Written by: Christopher Llewellyn Reed
Marshall (Reginald Hudlin, 2017) ½ out of 4 stars.
Attention, dear reader! Focus. Do you know who Thurgood Marshall was? Born in 1908, the grandson of a slave, he became one of the towering titans of 20th-century American jurisprudence. In 1954, he successfully argued the landmark Brown v. Board of Education case in front of the United States Supreme Court, which effectively ended legal school segregation in this country (though it would take years to implement, and some would argue we have since slowly slid backwards into de facto segregation in many of our communities). In 1967, he became the first African American to be appointed to that same Supreme Court, on which he would remain until he retired in 1991, dying two years later. Living in Baltimore – Marshall’s hometown – as I do, it is with great pleasure that I see, whenever I fly out of my local airport, its full name of Baltimore/Washington International Thurgood Marshall Airport. He was a great man, citizen, lawyer and justice. Surely it is about time he got his own biopic, right?
Unfortunately, it should not be this one. Marshall, directed by Reginald Hudlin (The Ladies Man) and written by the father-son duo of Michael and Jacob Koskoff (the latter a screenwriter on the 2015 Macbeth), starts out well enough, giving us the young Thurgood Marshall as a lawyer working for the NAACP in the 1940s. Sent from state to state to represent African Americans on trial for crimes they most likely did not commit, he winds up in Connecticut to defend a local chauffeur accused of raping the white wife of his employer. Since he is not officially on the Bar in that state, he needs a local lawyer to present him to the court so he can be accepted as lead counsel on the case. At what should be a purely formal initial proceeding, the racist judge refuses to allow Marshall to speak in court, and so the local lawyer – white, but Jewish (ergo also an outsider) – with no criminal trial experience, must act in Marshall’s stead. Instead of a narrative of how Marshall became the great lawyer that he was, or even just a profile of a seminal case in his biography – I don’t know, maybe Brown v. Board of Education – we get a buddy movie set against the backdrop of a woman who has falsely accused a man of rape. Just what the world needs, at present.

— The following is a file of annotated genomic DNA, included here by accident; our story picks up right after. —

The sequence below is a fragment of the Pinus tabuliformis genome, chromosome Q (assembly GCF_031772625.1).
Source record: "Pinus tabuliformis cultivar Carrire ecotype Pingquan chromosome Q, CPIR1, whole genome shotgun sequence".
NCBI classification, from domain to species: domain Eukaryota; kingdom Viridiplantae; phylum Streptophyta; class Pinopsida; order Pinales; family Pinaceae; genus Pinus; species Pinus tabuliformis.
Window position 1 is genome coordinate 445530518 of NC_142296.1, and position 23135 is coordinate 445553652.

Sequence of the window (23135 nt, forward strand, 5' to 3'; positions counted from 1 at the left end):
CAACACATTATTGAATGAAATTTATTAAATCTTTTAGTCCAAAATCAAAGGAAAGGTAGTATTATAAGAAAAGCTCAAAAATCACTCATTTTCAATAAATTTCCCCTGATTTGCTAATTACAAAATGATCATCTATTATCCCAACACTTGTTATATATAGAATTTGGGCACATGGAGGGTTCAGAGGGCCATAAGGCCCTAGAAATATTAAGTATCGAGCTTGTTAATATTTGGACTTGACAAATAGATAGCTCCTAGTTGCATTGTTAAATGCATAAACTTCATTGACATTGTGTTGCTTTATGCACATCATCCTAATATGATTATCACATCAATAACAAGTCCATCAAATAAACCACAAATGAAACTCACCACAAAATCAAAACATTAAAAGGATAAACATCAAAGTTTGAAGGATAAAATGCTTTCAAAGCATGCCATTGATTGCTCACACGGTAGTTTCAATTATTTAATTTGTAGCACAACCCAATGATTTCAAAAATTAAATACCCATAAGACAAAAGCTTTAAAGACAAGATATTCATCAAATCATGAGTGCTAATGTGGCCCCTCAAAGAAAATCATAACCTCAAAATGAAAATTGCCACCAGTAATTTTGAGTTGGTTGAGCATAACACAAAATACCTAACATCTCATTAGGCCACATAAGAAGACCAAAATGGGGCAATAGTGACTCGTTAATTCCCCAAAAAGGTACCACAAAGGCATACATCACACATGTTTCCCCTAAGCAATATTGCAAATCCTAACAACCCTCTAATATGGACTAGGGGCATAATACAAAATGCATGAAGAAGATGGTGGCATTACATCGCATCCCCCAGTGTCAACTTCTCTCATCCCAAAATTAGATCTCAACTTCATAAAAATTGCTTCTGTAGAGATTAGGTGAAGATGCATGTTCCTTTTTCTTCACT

The missteps pile up, the tone descends into middlebrow pablum. Chadwick Boseman (42), as Marshall, is a solid screen presence, as is Josh Gad (The Wedding Ringer) as the other lawyer, and the two have, in fact, marvelous chemistry together. None of that helps the script, however, which is a misguided mess. Emerging from the screening, I was livid that a film purporting to tell the story of such an important figure would choose this minor case as its vessel. Furthermore, Hudlin’s heavy-handed aesthetics – particularly on display in the flashbacks to the non-rape rape – underlines every bit of expositional dialogue in thick, cinematic marker. Here’s hoping that someone, somewhere, is finishing up another, better script, entitled, perhaps, “Thurgood.” Let’s pretend this one never got made.